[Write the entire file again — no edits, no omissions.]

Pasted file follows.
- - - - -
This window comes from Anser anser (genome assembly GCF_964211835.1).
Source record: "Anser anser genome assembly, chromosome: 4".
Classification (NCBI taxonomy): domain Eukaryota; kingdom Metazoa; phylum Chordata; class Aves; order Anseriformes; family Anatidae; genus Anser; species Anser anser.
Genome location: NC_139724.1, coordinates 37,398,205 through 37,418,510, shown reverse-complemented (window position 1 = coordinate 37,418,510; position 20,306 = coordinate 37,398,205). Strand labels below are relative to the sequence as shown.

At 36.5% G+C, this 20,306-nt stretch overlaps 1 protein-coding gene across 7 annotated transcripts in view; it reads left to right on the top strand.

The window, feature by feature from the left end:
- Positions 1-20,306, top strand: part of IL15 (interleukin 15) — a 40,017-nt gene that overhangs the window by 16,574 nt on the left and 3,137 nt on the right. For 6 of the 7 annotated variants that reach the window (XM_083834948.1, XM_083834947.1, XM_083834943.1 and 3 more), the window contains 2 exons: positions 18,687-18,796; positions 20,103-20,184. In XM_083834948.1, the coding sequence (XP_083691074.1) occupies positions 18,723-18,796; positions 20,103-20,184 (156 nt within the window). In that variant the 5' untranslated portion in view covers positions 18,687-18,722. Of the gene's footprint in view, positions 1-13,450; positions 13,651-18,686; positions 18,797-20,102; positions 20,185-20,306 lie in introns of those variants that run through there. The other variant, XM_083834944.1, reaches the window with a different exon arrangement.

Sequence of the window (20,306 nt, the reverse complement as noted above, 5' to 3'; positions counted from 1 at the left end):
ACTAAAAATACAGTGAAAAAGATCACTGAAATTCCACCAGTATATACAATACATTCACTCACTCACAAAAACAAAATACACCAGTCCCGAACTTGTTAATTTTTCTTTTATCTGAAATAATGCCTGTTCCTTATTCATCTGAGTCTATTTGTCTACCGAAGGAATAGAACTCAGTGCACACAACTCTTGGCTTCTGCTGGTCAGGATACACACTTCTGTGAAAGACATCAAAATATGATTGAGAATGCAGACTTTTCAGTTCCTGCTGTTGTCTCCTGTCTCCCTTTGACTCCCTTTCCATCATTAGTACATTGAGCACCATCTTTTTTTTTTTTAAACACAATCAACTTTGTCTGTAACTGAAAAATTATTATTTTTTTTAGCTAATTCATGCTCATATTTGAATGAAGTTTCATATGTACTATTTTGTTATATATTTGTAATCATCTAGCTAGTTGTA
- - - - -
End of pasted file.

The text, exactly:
This window comes from Anser anser (genome assembly GCF_964211835.1).
Source record: "Anser anser genome assembly, chromosome: 4".
Classification (NCBI taxonomy): domain Eukaryota; kingdom Metazoa; phylum Chordata; class Aves; order Anseriformes; family Anatidae; genus Anser; species Anser anser.
Genome location: NC_139724.1, coordinates 37,398,205 through 37,418,510, shown reverse-complemented (window position 1 = coordinate 37,418,510; position 20,306 = coordinate 37,398,205). Strand labels below are relative to the sequence as shown.

At 36.5% G+C, this 20,306-nt stretch overlaps 1 protein-coding gene across 7 annotated transcripts in view; it reads left to right on the top strand.

The window, feature by feature from the left end:
- Positions 1-20,306, top strand: part of IL15 (interleukin 15) — a 40,017-nt gene that overhangs the window by 16,574 nt on the left and 3,137 nt on the right. For 6 of the 7 annotated variants that reach the window (XM_083834948.1, XM_083834947.1, XM_083834943.1 and 3 more), the window contains 2 exons: positions 18,687-18,796; positions 20,103-20,184. In XM_083834948.1, the coding sequence (XP_083691074.1) occupies positions 18,723-18,796; positions 20,103-20,184 (156 nt within the window). In that variant the 5' untranslated portion in view covers positions 18,687-18,722. Of the gene's footprint in view, positions 1-13,450; positions 13,651-18,686; positions 18,797-20,102; positions 20,185-20,306 lie in introns of those variants that run through there. The other variant, XM_083834944.1, reaches the window with a different exon arrangement.

Sequence of the window (20,306 nt, the reverse complement as noted above, 5' to 3'; positions counted from 1 at the left end):
ACTAAAAATACAGTGAAAAAGATCACTGAAATTCCACCAGTATATACAATACATTCACTCACTCACAAAAACAAAATACACCAGTCCCGAACTTGTTAATTTTTCTTTTATCTGAAATAATGCCTGTTCCTTATTCATCTGAGTCTATTTGTCTACCGAAGGAATAGAACTCAGTGCACACAACTCTTGGCTTCTGCTGGTCAGGATACACACTTCTGTGAAAGACATCAAAATATGATTGAGAATGCAGACTTTTCAGTTCCTGCTGTTGTCTCCTGTCTCCCTTTGACTCCCTTTCCATCATTAGTACATTGAGCACCATCTTTTTTTTTTTTAAACACAATCAACTTTGTCTGTAACTGAAAAATTATTATTTTTTTTAGCTAATTCATGCTCATATTTGAATGAAGTTTCATATGTACTATTTTGTTATATATTTGTAATCATCTAGCTAGTTGTA